Shocked like everybody by the Connecticut tragedy, I have been reflecting upon this terrible event and the lessons we can learn from it.
My first reaction is one of incomprehension: how can anybody massacre innocent children and teachers? How is it possible? What possessed this man?
My second immediate reflection is one of grief and pain thinking of all these broken families who lost their children, siblings and friends. In spite of the counseling and support they will receive, life will be very difficult from now on. This event reminds us that life is fragile and impermanent. Will the pain they are now feeling also be impermanent?
My third reaction is a one of anger: why did this man have a gun? We have had several similar happenings in the past months -- although not of the same magnitude -- and they raise again the question of gun control in our country. When will our representatives finally get together and pass stricter laws to control and limit the sale and possession of arms?
I am neither a counselor nor a law maker. As a simple human being, I feel quite powerless in terms of what I can do personally in this situation and how I can contribute to our society so these crimes aren't repeated.
I am recently back from Dharamsala, India, home-in-exile of His Holiness the Dalai Lama. So I decided to look for some wisdom under the lens of this wise spiritual leader by asking myself: What would the Dalai Lama say about this tragedy?
- First he would probably say that he does not want to be involved with our country's politics and it is up to us to make our laws. But, as a Buddhist, therefore an advocate of non-violence, he would support gun control laws. The ownership of guns will only increase violent acts.
- During the teachings I attended in Dharamsala, the Dalai Lama repeated the necessity for our modern society to balance material and spiritual life, for us to be compassionate and help others instead of being self-centered. In cases of violence we can see how an individual acts without any consideration of others but only according to his beliefs, goals, needs, or whatever we can call the real reasons pushing a human being to act like this.
- The Dalai Lama is an extraordinary example of a leader having trained his mind in pacifism. He teaches and practices forgiveness and kindness. "Be kind whenever possible" he says. As the leader of Tibet, he had to leave his country, experienced the Chinese killing what he says is one million Tibetans and destroying temples and Tibetan culture, and yet, he does not hate Chinese people and asks Tibetans to be non-violent.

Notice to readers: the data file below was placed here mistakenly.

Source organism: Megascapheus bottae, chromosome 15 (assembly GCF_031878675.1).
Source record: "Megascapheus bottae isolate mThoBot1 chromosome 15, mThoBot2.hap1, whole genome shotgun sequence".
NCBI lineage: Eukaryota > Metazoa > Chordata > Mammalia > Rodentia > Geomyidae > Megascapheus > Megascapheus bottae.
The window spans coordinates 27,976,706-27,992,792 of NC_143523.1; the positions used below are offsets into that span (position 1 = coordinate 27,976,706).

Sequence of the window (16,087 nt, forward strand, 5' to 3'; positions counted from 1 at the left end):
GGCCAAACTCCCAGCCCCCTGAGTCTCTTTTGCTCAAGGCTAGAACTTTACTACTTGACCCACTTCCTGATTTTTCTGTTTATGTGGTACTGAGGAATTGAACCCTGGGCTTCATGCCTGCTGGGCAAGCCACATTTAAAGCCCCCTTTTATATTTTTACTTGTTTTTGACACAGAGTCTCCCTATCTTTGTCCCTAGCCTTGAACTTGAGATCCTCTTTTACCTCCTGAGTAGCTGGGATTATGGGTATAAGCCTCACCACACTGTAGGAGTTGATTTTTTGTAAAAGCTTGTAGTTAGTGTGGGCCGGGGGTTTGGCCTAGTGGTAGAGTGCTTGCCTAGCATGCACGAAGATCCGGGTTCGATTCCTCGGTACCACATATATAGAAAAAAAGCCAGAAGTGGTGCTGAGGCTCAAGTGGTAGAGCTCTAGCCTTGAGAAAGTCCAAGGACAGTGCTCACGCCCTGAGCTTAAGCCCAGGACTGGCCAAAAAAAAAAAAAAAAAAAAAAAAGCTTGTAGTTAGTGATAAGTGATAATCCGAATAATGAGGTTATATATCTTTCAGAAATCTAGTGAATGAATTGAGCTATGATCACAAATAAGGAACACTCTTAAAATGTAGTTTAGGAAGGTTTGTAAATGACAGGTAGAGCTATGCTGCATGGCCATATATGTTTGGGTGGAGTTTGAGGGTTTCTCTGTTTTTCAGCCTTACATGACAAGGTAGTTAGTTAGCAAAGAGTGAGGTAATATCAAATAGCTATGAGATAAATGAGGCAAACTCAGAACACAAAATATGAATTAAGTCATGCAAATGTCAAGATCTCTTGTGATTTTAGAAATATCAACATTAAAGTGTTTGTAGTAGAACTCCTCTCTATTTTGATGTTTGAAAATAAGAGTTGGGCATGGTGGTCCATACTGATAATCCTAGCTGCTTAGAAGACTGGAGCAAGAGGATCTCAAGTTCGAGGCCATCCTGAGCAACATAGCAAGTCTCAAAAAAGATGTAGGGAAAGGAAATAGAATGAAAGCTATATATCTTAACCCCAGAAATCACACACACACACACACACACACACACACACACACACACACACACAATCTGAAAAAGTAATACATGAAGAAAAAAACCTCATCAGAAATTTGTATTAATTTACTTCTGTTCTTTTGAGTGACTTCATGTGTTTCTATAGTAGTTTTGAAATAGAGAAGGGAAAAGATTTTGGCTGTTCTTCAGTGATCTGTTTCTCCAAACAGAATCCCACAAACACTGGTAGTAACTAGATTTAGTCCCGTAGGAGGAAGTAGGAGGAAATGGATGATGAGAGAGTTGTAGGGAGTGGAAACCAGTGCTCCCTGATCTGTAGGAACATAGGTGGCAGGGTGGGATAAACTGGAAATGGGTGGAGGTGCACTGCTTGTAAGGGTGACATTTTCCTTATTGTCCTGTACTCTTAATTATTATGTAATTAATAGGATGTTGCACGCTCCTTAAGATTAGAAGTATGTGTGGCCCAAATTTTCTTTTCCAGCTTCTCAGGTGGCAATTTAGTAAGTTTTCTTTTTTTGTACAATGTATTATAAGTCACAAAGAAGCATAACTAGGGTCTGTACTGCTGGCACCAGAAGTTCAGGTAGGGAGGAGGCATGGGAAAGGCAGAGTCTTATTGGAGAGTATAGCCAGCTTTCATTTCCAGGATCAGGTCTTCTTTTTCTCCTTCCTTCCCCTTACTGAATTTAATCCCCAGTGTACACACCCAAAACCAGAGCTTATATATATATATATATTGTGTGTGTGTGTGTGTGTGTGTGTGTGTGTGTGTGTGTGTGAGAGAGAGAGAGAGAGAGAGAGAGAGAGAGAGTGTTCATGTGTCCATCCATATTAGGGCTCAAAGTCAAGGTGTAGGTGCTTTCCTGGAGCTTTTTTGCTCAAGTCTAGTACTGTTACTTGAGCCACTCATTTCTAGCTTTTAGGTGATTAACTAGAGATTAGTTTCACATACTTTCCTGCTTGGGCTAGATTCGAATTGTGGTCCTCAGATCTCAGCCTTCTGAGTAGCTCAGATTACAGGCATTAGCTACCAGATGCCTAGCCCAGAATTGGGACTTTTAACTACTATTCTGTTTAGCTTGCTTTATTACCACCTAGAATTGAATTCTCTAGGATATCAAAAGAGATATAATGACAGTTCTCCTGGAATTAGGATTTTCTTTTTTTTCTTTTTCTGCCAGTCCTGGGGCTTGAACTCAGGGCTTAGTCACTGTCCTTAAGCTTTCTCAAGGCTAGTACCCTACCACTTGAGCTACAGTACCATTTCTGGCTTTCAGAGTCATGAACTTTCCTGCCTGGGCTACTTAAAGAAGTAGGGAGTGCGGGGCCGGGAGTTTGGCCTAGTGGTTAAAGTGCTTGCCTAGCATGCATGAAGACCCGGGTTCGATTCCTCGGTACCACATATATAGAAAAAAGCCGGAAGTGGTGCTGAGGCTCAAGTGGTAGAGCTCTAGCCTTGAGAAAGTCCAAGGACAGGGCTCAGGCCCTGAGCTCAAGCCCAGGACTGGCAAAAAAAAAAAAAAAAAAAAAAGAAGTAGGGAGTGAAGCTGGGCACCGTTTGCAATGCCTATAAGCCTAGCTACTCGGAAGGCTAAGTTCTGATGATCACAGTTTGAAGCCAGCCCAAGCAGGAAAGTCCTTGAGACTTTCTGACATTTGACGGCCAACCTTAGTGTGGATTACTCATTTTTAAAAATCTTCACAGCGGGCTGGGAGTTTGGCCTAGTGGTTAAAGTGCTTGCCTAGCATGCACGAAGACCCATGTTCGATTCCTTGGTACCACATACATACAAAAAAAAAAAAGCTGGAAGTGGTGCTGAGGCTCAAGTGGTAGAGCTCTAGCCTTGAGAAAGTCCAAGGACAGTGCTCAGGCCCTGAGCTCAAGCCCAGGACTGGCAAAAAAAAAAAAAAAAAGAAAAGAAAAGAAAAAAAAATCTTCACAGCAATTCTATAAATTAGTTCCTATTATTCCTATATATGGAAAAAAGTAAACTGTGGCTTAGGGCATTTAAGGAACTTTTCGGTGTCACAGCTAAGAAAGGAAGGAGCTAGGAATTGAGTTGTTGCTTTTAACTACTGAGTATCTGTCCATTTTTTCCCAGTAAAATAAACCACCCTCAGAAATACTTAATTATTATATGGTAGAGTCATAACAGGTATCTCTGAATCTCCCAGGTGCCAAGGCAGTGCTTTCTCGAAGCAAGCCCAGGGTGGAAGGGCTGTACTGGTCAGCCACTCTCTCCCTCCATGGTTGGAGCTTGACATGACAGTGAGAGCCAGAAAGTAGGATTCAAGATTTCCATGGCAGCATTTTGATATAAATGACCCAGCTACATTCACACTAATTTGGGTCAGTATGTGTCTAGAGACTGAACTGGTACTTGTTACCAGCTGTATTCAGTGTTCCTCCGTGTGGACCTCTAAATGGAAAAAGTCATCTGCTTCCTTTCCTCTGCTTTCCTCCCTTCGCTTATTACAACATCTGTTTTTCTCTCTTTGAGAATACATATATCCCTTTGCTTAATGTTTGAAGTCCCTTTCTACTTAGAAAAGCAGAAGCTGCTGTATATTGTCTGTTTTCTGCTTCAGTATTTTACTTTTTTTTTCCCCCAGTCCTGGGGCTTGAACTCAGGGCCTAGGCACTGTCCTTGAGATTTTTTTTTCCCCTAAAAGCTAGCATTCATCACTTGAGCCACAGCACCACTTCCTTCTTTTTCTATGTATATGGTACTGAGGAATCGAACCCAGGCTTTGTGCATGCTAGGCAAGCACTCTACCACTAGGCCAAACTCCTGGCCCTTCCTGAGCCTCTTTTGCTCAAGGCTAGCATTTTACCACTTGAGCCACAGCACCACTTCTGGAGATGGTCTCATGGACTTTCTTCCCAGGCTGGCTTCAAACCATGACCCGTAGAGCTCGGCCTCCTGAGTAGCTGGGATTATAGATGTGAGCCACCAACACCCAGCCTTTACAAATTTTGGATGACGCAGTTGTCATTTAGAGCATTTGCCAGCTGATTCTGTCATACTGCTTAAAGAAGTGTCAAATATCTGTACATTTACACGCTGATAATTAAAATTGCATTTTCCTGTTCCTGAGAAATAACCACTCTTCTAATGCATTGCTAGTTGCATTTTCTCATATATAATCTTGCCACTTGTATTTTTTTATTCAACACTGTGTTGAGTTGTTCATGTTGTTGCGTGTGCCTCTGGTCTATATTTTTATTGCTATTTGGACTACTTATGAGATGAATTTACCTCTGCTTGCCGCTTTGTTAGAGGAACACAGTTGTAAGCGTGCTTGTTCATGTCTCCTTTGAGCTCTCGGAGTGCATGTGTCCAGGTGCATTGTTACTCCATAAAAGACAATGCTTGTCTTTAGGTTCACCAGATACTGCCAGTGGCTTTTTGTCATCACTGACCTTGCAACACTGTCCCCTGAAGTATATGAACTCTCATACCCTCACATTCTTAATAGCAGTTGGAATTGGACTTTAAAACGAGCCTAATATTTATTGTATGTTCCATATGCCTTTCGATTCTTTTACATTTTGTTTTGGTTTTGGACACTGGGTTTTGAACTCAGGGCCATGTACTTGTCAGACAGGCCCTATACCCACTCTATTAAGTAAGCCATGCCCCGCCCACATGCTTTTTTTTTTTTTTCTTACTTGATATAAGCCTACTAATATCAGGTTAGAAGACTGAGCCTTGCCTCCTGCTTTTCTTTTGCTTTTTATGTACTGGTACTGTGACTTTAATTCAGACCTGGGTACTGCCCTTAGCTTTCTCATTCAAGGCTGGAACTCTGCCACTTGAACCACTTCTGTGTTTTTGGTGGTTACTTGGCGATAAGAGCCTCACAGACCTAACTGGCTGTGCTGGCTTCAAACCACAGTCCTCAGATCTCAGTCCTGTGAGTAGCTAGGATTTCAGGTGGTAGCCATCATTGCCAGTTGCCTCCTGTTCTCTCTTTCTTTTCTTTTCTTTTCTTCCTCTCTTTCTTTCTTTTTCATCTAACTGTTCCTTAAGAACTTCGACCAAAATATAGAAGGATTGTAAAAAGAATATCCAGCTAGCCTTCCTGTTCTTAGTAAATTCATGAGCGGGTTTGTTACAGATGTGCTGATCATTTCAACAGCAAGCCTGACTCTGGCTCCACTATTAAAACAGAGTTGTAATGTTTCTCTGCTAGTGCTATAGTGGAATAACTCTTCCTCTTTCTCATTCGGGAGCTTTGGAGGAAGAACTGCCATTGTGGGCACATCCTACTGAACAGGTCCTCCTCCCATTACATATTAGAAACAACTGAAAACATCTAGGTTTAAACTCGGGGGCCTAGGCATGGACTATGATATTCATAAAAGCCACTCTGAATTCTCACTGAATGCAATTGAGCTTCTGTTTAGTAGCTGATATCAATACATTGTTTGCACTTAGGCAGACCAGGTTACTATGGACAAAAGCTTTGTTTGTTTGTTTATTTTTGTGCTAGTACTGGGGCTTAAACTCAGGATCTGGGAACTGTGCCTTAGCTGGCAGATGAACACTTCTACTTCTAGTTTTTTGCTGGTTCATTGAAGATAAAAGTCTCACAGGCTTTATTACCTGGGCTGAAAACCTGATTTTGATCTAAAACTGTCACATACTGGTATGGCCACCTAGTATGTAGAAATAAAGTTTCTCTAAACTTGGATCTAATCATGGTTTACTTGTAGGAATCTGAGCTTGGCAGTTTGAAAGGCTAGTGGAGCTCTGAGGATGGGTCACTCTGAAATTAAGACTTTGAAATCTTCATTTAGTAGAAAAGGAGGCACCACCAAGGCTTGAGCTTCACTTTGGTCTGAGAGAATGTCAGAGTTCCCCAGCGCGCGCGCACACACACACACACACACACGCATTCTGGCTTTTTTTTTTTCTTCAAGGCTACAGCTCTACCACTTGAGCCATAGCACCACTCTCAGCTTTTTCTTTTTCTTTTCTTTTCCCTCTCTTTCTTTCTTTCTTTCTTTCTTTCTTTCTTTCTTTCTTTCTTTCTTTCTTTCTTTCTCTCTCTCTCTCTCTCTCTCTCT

- Finally, I think the Dalai Lama would also say that peace in the world starts with our own inner peace. Inner peace requires training. Violence also starts with the words, the thoughts we have towards ourselves. We must first be kind to ourselves to be able to be kind to others. A quiet moment every day, an honest look at how we live and act, a compassionate attitude towards ourselves are necessary to build such inner peace. Research suggests how daily meditation is a very valuable to changing our brain and building more happiness.
Psychology shows that we all have some violence in ourselves, some dark sides that we should recognize. However there is a big difference between having feelings and acting on these feelings. Furthermore this tragedy questions the role of the media in the escalation of violence and the concept of heroes.
A compassionate gesture, a hand given to somebody in difficulty are things that everyone of us can do, thereby influencing those around us to act similarly.
Violence and hatred in our society sometimes start with the words we use, the way we react to a person or a situation. Each of us can improve how to react to others.
Our society believes in the value of education, but are we building on inner wisdom, as promoted by the Dalai Lama?
Yes, we need good laws so out-of-control individuals cannot own guns so easily. But we also need to become aware of violence within us and around us in order to control it.
His Holiness the Dalai Lama is a Buddhist but I believe his teaching transcends religion and addresses the human condition world-wide when he encourages us to build more peace around us by building it within ourselves and to look for a better balance between spiritual and material life. Can we educate ourselves and our children in this direction?